5 Steps To Benefits

Sequential Analysis for Social Security Administration

What is the Social Security Administration considering for SGA: the SSA uses a 5 step sequential analysis [sections 404.1520 and 416.920],

1. Is the Individual (claimant) engaging in SGA? As a marker, the Social Security Administration will consider $1,000 a month SGA.

2. Is the impairment (reason why claimant cannot work) severe?

A. Severe Impairment: is one that significantly limits a claimant's physical or mental ability to do basic work activities.

  1. Basic work activities: abilities and aptitudes to do most jobs. Examples: physical, standing, pushing, seeing, hearing

3. Does the impairment (reason why claimant cannot work) meet the medical listings published by the Social Security Administration?

A. Medical Listings (12 major body systems): claimant who meets a listing is PRESUMED to be disabled [20.C.F.R. 404.1525 and 20 c.f.r. 416.920].

4. Past Work Step: Does the impairment stop the claimant from performing his/her past relevant work (last 15 years of employment)?

A. Work performed for the last 15 years.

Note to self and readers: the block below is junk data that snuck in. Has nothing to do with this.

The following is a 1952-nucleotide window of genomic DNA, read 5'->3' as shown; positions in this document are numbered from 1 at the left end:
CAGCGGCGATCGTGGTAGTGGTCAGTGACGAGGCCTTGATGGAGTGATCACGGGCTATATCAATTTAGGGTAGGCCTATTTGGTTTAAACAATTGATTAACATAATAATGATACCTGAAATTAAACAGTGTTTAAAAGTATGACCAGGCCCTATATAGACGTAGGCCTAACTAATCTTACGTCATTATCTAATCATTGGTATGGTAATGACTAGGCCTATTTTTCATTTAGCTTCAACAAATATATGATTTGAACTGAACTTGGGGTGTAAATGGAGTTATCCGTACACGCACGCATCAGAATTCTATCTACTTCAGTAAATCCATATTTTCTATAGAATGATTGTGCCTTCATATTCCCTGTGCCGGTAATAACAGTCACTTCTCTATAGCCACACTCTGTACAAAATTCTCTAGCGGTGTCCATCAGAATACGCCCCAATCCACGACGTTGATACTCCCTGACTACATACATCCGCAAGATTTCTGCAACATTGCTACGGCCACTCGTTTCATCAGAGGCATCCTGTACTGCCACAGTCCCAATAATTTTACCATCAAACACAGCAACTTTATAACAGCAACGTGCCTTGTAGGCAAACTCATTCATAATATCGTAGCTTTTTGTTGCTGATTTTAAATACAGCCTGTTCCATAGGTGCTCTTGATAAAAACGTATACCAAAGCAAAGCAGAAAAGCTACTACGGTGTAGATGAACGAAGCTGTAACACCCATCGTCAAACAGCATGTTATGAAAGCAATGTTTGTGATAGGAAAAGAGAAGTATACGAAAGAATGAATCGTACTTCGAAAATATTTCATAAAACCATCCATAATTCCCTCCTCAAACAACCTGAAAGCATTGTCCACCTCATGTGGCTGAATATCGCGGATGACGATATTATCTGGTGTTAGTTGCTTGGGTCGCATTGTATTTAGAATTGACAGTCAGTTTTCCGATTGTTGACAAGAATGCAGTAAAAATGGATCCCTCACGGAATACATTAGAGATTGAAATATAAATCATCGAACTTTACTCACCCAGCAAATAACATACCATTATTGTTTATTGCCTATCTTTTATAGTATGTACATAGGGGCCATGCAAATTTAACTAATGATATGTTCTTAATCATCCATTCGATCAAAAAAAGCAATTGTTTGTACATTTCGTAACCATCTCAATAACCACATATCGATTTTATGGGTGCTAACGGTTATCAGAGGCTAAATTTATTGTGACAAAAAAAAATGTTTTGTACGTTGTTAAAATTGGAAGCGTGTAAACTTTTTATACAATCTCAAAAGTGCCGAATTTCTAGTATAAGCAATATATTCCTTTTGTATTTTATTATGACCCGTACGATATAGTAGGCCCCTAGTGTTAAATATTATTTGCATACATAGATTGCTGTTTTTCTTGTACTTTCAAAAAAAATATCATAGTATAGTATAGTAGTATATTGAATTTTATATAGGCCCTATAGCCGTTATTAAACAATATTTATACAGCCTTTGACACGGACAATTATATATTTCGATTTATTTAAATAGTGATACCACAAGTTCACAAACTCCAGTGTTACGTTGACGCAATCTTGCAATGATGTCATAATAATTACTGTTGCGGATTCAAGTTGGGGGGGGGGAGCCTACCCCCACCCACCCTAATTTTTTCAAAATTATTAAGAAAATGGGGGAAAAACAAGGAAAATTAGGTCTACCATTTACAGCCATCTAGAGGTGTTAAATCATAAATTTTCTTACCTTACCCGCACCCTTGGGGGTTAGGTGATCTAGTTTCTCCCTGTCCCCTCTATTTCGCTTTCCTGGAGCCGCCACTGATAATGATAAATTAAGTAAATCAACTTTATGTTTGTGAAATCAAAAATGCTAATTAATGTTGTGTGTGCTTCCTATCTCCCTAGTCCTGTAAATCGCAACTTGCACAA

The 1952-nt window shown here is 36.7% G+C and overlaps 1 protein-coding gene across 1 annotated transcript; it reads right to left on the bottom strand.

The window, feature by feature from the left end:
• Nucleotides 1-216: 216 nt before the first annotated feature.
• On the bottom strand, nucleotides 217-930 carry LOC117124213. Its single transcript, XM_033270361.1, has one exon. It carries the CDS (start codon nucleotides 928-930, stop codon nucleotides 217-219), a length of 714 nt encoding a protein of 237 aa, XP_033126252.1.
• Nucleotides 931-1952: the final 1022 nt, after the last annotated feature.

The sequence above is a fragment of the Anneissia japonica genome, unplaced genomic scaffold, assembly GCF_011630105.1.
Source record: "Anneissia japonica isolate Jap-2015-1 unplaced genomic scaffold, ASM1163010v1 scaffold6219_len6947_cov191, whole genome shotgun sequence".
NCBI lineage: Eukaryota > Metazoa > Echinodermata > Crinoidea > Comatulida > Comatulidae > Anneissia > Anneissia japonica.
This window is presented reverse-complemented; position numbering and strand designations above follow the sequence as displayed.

B. Fact sensitive analysis as to what claimant actually did on past jobs.

5. Other Work Step: Does the impairment stop claimant from performing other work which exists in the national economy, considering his/her RESIDUAL FUNCTIONAL CAPACITY together with VOCATIONAL FACTORS (i.e. age, education, and work experience).

A. Key: assuming Claimant cannot perform past work, what jobs exist given the RFC?

B. SSA uses Grids at this level which are broken down by age and restrictions and are for Exertional limitations.

  1. Age: Below 50 (younger individual); 50 to 54 (closely approaching advanced age); 55 (advanced age); and 60 (closely approaching retirement age).
  2. Education: Illiteracy; Marginal Education (below 6th grade); Limited Education (between 6th grade and 12th grade); and High school.
  3. Skill Levels: General; Unskilled: Semi-Skilled; Skilled
  4. Residual Functional Capacity (Sedentary; Light; Medium; Heavy).

C. Exertional vs. Nonexertional limitations

  1. Non-exertional Limitations: include mental or sensory problems; environmental limitations; skin limitations; memory

D. Vocational Expert involvement

E. Medical Advisors